Over 115,000 people are currently awaiting organ transplantation for a lifesaving procedure, with over 80 percent needing kidney transplants. However, due to the shortage of viable organs, more than seven thousand people died in 2016. The process for organ transplantation is a long, difficult, and often times unsuccessful endeavor to save the lives of hundreds of thousands of critically ill individuals. Even for kidneys, which can be transplanted from live donors, the average wait time for a transplant was over three and a half years.
A variety of factors go into arranging an organ transplantation, all organized by a national non-profit, the United Network for Organ Sharing (UNOS). When a patient is recognized as being in need of a transplant, their physician assesses their health, the likelihood of long-term success for a transplant, and the patient’s survival benefit. A patient who is morbidly obese may not be a good general transplant candidate, and an alcoholic suffering from liver failure is not a good candidate for a liver transplant, compared to a healthy teenager with a lifestyle that will increase chances of long-term success.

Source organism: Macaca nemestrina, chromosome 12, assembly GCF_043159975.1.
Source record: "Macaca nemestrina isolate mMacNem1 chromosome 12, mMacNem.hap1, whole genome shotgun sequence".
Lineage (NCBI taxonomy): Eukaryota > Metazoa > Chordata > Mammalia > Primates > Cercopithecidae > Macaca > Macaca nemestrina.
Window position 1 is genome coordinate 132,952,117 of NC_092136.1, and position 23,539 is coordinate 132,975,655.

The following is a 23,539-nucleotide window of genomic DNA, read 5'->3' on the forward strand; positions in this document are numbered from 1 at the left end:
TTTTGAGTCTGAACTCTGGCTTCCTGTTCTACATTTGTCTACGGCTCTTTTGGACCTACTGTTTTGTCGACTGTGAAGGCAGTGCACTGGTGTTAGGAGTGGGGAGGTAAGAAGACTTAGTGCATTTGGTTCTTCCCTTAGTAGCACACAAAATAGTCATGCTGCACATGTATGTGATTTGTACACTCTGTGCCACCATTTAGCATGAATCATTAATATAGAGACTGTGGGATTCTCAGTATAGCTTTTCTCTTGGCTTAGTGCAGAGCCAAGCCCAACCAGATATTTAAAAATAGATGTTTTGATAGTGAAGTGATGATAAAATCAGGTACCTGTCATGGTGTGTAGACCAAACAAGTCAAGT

Once the patient’s information has been submitted to UNOS, the long wait begins. Although over half of US adults are registered in some capacity as an organ donor, only 41,335 organs were donated in 2016 from both deceased and living donors. The only organs that can be transplanted from living donors are kidneys, because an individual can function perfectly well with only one, and livers, which can completely regenerate after being partly harvested. But the overwhelming majority of transplants originate with deceased donors, and the strict standards to which these transplants are held strongly affect the nationwide supply of viable organs. Because of the delicate nature of transplant procedures, organs available for transplant must be perfect. In fact, only three out of every thousand people die in a way that keeps their organs viable for transplantation. Infections, genetic conditions, trauma, and a lack of immuno-compatibility can all prevent a transplant.